David Howarth writes … Now is the time to reform our penal policy

Last month the Howard League for Penal Reform launched its Take Action 2010 campaign, with the general election in its sights. The campaign reflects a growing consensus among experts and campaign groups that penal policy has reached a crisis point.

The Howard League’s campaign covers four policy areas – investment in the community not prison, ending short prison terms, justice for children, and creating a scheme of real work inside existing prisons. All four of these themes echo Liberal Democrat thinking and I very much welcome the campaign.

Billions of pounds are spent on maintaining our prisons and building thousands of new prison places each year. Since 1995 the prison population has increased by 32,500 and the Government has further plans to increase the capacity of the English prison system.

The ‘core capacity programme’ aims to deliver around 12,500 prison places by 2012. This will result in the total capacity of the prison estate being increased to 96,000 by 2014.

Instead of tackling the underlying causes of crime by investing in communities and prevention, we spend ever-increasing sums on simply trying to manage the problem. Prison serves only as an expensive plaster not the cure.

Talk of a crisis in this area is not exaggeration. The prison population is now rising towards 85,000 people, each of which cost the government £41,000 per year to maintain.

On a recent visit to Feltham YOI I witnessed first hand 272 children and young adults who had been remanded to custody. This means that these children had been sent to prison before being sentenced, and for many before even being convicted of a crime.

Most important of all, 75% of young people are reconvicted within just one year of release from prison. It is clear that prison neither deters nor prevents further crime. Among adults, over 60% of those sentenced to a year or less will go on to reoffend within two years of release.

There must be more effective options than prison for many offenders, and there are. Many other types of sentence have a far better record at reducing reoffending, and thus at protecting the public from crime. These include restorative justice, which has been shown by a systematic review commissioned by the government to reduce reoffending by nearly 30%. Drug and alcohol treatment outside prison also work to prevent crime.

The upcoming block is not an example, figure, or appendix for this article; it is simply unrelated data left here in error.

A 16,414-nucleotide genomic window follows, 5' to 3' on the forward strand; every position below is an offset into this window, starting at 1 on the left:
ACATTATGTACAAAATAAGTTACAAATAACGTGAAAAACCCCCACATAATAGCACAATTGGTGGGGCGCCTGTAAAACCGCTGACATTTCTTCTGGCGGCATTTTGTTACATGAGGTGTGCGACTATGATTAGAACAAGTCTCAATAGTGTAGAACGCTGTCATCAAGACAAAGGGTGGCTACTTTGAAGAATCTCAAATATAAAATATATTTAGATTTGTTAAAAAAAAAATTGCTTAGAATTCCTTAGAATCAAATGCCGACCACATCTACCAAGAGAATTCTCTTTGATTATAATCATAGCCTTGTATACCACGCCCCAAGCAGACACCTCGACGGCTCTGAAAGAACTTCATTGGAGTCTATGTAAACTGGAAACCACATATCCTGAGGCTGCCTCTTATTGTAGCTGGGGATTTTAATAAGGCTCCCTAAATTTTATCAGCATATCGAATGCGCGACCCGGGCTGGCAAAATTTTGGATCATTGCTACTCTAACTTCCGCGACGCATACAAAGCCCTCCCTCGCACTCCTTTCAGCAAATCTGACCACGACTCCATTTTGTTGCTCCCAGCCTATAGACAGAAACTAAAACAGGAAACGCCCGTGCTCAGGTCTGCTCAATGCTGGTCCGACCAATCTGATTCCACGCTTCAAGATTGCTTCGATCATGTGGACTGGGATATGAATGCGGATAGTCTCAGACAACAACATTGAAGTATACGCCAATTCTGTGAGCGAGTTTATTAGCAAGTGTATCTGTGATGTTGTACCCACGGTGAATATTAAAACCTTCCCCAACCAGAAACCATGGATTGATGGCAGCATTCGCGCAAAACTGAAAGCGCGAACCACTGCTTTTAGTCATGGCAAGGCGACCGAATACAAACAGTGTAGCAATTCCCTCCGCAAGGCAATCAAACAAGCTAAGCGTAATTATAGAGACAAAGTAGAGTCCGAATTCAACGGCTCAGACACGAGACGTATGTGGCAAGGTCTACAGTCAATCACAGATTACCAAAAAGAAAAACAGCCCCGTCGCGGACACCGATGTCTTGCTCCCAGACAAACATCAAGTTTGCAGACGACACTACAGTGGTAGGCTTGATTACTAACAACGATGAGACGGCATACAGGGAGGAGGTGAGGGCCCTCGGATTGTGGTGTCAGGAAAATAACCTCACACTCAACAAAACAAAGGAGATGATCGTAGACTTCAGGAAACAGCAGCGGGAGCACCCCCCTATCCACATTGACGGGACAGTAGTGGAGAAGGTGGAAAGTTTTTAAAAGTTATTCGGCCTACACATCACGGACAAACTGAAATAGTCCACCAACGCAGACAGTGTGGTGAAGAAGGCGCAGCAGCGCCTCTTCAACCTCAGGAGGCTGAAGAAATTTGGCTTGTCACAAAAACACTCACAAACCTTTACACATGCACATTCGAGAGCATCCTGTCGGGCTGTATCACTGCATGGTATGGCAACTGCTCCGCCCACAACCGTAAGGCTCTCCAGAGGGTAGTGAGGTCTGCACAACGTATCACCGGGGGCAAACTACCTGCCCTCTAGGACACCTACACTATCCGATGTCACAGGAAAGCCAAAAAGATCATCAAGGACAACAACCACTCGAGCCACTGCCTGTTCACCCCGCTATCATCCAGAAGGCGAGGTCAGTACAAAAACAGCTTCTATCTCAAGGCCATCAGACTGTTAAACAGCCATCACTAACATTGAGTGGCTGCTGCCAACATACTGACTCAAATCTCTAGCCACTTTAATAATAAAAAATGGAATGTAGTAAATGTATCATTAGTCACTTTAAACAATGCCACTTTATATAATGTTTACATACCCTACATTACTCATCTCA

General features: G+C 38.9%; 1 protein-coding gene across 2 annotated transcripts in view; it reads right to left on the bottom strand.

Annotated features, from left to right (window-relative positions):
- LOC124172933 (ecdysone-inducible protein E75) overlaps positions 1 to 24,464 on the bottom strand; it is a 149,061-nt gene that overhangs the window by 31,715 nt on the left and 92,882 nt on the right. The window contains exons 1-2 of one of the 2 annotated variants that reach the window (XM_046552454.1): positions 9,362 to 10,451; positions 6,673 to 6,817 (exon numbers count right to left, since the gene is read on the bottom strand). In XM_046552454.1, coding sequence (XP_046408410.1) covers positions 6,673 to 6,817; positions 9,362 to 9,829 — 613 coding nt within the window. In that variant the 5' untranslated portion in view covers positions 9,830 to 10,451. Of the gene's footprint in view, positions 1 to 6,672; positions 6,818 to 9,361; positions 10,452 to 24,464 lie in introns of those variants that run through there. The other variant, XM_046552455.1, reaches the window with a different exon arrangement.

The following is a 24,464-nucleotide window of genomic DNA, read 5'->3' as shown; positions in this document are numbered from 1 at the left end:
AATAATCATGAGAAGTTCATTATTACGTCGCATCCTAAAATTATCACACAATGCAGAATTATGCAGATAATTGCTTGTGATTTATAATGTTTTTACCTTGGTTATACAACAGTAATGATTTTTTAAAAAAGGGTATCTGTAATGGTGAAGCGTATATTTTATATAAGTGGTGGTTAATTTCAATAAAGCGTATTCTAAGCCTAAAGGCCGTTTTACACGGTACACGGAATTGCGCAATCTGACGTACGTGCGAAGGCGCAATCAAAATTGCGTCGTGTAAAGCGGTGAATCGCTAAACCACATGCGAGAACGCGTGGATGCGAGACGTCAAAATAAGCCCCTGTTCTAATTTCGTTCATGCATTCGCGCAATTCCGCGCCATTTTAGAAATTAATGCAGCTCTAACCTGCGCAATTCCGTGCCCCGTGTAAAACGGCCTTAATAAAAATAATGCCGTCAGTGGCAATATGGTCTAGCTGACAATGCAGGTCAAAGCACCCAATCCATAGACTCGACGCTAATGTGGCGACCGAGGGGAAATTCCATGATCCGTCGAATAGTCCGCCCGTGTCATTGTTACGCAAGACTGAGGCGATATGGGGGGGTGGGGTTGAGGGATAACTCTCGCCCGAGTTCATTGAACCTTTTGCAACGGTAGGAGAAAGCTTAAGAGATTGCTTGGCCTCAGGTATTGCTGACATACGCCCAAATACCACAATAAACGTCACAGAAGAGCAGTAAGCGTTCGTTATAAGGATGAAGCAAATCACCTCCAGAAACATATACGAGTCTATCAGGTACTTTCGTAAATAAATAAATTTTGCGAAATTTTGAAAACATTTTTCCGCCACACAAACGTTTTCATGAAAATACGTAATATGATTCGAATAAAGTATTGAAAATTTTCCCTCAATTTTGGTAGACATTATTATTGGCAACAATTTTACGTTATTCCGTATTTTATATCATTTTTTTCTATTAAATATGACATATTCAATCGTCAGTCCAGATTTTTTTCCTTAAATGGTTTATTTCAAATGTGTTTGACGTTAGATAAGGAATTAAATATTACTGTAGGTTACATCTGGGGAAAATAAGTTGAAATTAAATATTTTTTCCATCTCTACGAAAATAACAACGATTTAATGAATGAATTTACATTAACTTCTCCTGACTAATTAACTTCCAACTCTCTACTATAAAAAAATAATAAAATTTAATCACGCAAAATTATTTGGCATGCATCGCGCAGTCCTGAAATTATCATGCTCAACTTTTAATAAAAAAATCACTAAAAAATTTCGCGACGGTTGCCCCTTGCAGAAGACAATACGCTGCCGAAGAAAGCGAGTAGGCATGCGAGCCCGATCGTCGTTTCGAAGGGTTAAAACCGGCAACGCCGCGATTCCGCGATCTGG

Reoffending rates for all ‘community’ sentences, even including the less effective ones, are lower than for custodial sentences. The one year reoffending rate for community orders was 37% in December 2007. This compares to a rate of 47% for adults released from prison and 75% for children.

Community sentencing is also cheaper. It costs £100 per day to keep a low-risk drug-addicted individual in jail. A robust community sentence such as the Drug Treatment and Testing Order costs only £25-£37 a day to deliver. Transferring resources from prison sentences that do not work to non-custodial sentences that do work will mean less crime at a lower cost to taxpayers.

As the Howard League has described it, prison is a one size fits all response that comes close to fitting nobody. Crime and social disorder are complex problems that need to be tackled with reference to the local community and circumstances of the individual. This is cheaper, more humane and most importantly more likely to work.

I was also struck by the Howard League’s support for the idea of justice reinvestment, in which criminal justice commissioning budgets are devolved to local level, so that local authorities can shift money from the budgets that pay for prison places to social services and other forms of early intervention that we know cut crime in the long term. The idea has also drawn support from Alan Beith’s Justice Select Committee in the House of Commons and from a committee of inquiry set up by the All Party Parliamentary Local Government Group, of which I was a member.

The idea of joining up government at local level is one that chimes with the Liberal Democrat approach to politics and is certainly a direction that policy should take in the future.

The Take Action 2010 manifesto is a document that outlines the most serious problems with the English and Welsh penal system. It tackles our need to make spending cuts and our need to make the penal system more effective with fewer resources. It is an interesting and imaginative contribution to the election debate and it is all the evidence you need to realise that no party should get into government this May without some answers to the difficult questions the Howard League raises.

* David Howarth is Lib Dem MP for Cambridge and the party’s shadow justice secretary.

You can sign up to The Howard League’s Take Action 2010 Campaign here.

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